In large organizations, every department or division may include a unique third-level domain that can act as a simple, yet effective, way of identifying that particular department.
Various third-level domain names are used to balance the load on sites with heavy traffic. At times, names like www1 or www2 are used for this objective.
For example, in www.mydomain.com, “www” is the third-level domain. The default or the most commonly used third-level domain is “www”. The third-level domain is generally used to mention a certain server inside a company.
Domain names are made with a minimum of two levels, a top-level domain (TLD) and a second-level domain. TLD is the extension or suffix attached to the domain names. Only a small selection of predefined TLDs are available, including .com, .org, .net, .biz, etc.
A second-level domain refers to the part of a Uniform Resource Locator (URL) that specifies the precise administrative owner linked to an Internet Protocol (IP) address. The second-level domain name incorporates the TLD name as well. For example, in www.mydomain.com, “.com” is the TLD and “mydomain.com” is the second level domain.
Third-level domain names are not mandatory unless the user has a specific requirement. It is actually possible to own a fully functional domain name like “mydomain.com”. All that is needed is two levels: the top level domain and the second-level domain name. However, the usage of third-level domain names can really add clarity to domain names, which makes them more intuitive.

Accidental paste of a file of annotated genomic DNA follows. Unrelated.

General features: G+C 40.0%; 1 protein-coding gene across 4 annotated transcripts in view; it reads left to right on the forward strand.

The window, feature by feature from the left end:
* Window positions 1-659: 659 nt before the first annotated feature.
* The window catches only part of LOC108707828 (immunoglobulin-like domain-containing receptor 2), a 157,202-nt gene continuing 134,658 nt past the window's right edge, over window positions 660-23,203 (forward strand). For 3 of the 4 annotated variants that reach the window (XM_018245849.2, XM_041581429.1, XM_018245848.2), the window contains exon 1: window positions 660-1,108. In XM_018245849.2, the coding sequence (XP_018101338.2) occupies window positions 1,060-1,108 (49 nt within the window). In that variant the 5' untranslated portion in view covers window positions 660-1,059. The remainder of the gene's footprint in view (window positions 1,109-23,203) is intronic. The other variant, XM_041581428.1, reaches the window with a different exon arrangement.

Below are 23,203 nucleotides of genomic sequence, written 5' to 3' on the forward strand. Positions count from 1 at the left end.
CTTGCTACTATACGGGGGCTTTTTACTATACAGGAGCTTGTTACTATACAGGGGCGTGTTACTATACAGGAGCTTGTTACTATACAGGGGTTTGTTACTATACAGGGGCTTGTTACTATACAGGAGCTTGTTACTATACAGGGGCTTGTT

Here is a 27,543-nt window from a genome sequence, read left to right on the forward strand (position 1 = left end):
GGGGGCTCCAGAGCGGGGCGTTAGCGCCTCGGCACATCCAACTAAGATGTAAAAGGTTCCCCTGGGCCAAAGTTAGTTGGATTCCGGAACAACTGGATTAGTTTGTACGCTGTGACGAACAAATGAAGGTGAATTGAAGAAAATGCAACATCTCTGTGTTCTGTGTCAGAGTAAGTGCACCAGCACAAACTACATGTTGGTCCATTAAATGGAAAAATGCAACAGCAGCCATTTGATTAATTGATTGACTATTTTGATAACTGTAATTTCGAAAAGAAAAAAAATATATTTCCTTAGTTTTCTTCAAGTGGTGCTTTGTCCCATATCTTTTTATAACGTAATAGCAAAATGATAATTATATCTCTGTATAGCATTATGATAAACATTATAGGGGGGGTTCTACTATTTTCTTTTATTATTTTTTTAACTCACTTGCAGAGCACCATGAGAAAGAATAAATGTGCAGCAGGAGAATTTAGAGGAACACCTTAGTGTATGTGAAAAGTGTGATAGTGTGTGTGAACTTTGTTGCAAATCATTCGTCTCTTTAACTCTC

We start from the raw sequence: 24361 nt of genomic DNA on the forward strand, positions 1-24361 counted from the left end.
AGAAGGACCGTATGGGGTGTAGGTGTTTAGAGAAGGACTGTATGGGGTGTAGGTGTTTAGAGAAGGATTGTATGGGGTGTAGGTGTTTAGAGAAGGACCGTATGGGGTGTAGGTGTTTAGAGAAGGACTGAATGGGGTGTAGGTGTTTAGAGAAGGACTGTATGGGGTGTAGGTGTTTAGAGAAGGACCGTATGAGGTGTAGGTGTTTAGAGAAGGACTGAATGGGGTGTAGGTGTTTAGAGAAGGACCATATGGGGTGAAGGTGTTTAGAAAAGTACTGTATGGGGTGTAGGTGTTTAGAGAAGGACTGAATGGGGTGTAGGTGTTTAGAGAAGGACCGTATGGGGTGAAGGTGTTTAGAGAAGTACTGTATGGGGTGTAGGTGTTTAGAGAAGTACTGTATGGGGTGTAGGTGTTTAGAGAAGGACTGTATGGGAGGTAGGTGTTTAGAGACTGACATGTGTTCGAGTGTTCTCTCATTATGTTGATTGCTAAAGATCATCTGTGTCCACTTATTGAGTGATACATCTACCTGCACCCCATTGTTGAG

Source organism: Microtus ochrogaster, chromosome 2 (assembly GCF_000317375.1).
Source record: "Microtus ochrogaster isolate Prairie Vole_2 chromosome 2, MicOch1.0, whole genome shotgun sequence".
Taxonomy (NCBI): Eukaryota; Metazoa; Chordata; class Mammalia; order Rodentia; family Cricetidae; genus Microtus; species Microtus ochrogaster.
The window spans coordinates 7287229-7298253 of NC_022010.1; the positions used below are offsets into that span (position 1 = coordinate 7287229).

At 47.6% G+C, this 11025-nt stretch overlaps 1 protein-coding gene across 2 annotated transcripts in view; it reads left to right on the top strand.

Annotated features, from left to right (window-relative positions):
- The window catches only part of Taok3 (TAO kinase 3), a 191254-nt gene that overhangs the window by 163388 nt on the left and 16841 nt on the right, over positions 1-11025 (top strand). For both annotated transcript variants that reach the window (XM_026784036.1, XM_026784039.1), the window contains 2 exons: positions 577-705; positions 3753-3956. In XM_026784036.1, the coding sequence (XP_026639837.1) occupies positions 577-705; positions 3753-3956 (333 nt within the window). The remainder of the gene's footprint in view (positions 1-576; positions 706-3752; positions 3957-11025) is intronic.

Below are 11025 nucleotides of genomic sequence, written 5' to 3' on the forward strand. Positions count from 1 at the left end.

Customized third-level domains are also used for specific purposes. For instance, if mydomain.com has a file transfer protocol (FTP) server to let users download files, its third-level domain name can be termed ftp and the full domain name would then be ftp.mydomain.com. Similarly, the domain names such as support.mydomain.com and members.mydomain.com can be employed to differentiate the support department and member department of mydomain.com respectively. This will help direct the Web traffic accordingly.
Third-level domains, which are written immediately to the left of a second-level domain. There can be fourth- and fifth-level domains, and so on, with virtually no limitation. An example of an operational domain name with four levels of domain labels is sos.state.oh.us. Each label is separated by a full stop (dot). ‘sos’ is said to be a sub-domain of ‘state.oh.us’, and ‘state’ a sub-domain of ‘oh.us’, etc. In general, subdomains are domains subordinate to their parent domain. An example of very deep levels of subdomain ordering are the IPv6 reverse resolution DNS zones, e.g., 220.127.116.11.0.0.0.0.0.0.0.0.0.0.0.0.0.0.0.0.0.0.0.0.0.0.0.0.0.0.0.0.ip6.arpa, which is the reverse DNS resolution domain name for the IP address of a loopback interface, or the localhost name.